FDIC Law, Regulations, Related Acts
4000 - Advisory Opinions
Insurance Coverage for Enhanced Yield Certificates of Deposit
October 10, 1986
Gerald J. Gervino, Senior Attorney
As requested in our telephone conversation of September 29, 1986, we are responding to letters of your counsel, Mr. *** ***. In our conference of September 23, 1986 with yourself, Mr. *** *** and Mr. Roger Hood, Assistant General Counsel of our office, you supplied us with a copy of an opinion of counsel dated September 19, 1986. The opinion was meant to respond to our objection, raised in our letter of October 25, 1985, that the obligations of your client's, "Enhanced Yield Certificates of Deposit" program might be sold in contravention on the registration provisions of the Securities Act of 1933, 15 U.S.C. § 77a et. seq. (1982).
Mr. ***, in his opinion of counsel, opined that the enhanced yield certificates in the program should not be deemed to be securities. He indicated that it seems clear that the certificates should not be subject to registration under the Securities Act of 1933 and that the bank's guarantees of all principal and interest due on the certificates would fit an exemption under section 3(a)(2) of the Securities Act of 1933. Further he indicates that if the enhanced yield certificates of deposit program could be deemed to be an investment company, it would be exempt under section 3(c)(5)(C) of the Investment Company Act of 1940, 15 U.S.C. § 80a - 3(c)(5)(C) (1982). He does not take a position on whether or not the anti-fraud provisions of the securities laws apply to an offering of the enhanced yield certificates. Mr. *** states that the bank has assured him that it intends to furnish adequate and appropriate disclosure to prospective purchases of the certificates.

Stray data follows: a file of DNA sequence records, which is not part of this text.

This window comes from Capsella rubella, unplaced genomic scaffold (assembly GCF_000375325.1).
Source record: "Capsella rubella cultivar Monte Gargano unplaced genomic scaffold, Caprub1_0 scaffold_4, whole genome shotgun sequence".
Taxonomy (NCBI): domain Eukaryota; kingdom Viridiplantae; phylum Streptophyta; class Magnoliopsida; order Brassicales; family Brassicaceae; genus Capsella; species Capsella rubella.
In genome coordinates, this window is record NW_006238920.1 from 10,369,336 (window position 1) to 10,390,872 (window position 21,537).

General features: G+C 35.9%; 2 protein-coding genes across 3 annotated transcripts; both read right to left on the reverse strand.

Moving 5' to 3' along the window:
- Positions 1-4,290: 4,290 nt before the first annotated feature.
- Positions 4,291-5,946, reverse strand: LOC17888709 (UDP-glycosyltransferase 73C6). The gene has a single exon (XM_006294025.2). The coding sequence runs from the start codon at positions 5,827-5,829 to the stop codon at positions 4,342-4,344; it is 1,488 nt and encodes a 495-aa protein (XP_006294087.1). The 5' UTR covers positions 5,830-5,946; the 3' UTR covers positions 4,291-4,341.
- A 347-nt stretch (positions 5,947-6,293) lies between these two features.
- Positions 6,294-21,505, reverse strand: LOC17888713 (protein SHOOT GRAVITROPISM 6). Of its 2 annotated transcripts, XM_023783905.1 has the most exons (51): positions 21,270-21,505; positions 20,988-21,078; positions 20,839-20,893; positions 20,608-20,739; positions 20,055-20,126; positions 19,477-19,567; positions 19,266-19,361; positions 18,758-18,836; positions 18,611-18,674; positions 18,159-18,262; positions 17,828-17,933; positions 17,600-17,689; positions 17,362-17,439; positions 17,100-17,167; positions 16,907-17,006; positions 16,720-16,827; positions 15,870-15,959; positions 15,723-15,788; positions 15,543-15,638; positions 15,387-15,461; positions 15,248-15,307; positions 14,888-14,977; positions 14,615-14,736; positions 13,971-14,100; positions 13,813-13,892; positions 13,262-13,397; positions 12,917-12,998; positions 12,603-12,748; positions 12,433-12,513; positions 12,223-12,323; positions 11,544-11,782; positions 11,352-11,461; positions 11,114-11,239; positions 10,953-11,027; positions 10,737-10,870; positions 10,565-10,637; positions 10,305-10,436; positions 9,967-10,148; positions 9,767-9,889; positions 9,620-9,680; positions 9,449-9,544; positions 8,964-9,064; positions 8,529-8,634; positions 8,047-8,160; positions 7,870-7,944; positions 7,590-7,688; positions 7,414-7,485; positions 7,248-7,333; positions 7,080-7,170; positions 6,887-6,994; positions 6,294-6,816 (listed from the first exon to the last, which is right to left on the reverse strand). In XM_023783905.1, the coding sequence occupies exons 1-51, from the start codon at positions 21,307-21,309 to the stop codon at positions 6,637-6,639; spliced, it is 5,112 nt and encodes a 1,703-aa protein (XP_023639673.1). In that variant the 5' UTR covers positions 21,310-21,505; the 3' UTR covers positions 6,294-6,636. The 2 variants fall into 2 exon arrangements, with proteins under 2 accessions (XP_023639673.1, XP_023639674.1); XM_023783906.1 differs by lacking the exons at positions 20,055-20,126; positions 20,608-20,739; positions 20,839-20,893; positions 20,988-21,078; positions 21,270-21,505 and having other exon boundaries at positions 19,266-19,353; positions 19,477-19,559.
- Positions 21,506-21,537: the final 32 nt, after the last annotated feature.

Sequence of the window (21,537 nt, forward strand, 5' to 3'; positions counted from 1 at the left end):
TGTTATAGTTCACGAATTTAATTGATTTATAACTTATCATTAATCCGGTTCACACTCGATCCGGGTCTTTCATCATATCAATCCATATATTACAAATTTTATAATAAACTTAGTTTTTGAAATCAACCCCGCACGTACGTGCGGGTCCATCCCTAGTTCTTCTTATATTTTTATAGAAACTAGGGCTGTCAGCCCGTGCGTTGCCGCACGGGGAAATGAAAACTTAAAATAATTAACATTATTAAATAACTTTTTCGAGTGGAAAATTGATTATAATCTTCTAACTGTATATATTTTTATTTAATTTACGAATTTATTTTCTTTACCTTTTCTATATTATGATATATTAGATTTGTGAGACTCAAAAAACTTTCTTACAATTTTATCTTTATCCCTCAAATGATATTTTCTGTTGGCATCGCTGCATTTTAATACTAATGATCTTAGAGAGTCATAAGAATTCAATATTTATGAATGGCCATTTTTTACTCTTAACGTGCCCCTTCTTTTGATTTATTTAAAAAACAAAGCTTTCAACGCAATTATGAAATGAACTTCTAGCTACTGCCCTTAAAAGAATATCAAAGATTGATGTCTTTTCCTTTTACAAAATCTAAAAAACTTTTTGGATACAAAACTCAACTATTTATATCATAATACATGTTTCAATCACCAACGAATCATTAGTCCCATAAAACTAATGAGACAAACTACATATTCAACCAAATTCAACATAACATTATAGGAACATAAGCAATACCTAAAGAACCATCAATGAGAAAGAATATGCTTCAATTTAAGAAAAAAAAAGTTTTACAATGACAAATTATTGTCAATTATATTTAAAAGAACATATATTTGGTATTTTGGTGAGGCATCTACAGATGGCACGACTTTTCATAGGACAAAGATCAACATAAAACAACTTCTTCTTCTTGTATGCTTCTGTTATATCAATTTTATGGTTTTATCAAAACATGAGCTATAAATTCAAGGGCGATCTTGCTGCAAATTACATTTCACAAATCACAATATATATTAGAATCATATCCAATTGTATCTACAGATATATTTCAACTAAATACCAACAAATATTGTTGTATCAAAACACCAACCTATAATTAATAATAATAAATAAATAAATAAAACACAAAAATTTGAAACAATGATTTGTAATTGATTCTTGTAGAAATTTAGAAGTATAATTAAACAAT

We take no position with respect to the opinion of bank counsel in this case. However, we feel that because of our receipt of that opinion, we can state our view as to the insurance coverage afforded certificates of deposit issued under the enhanced yield certificate of deposit program. Based upon the representations and information that you have provided in your counsel's letters of August 2, 1985, July 2, 1986 and September 19, 1986, we have the following opinion. So long as your bank is an insured bank within the meaning of the Federal Deposit Insurance Act 12 U.S.C. § 1811 et. seq. (1982), funds on deposit in the bank would be aggregated with any other funds which the depositor might have on deposit in your bank and insured up to $100,000.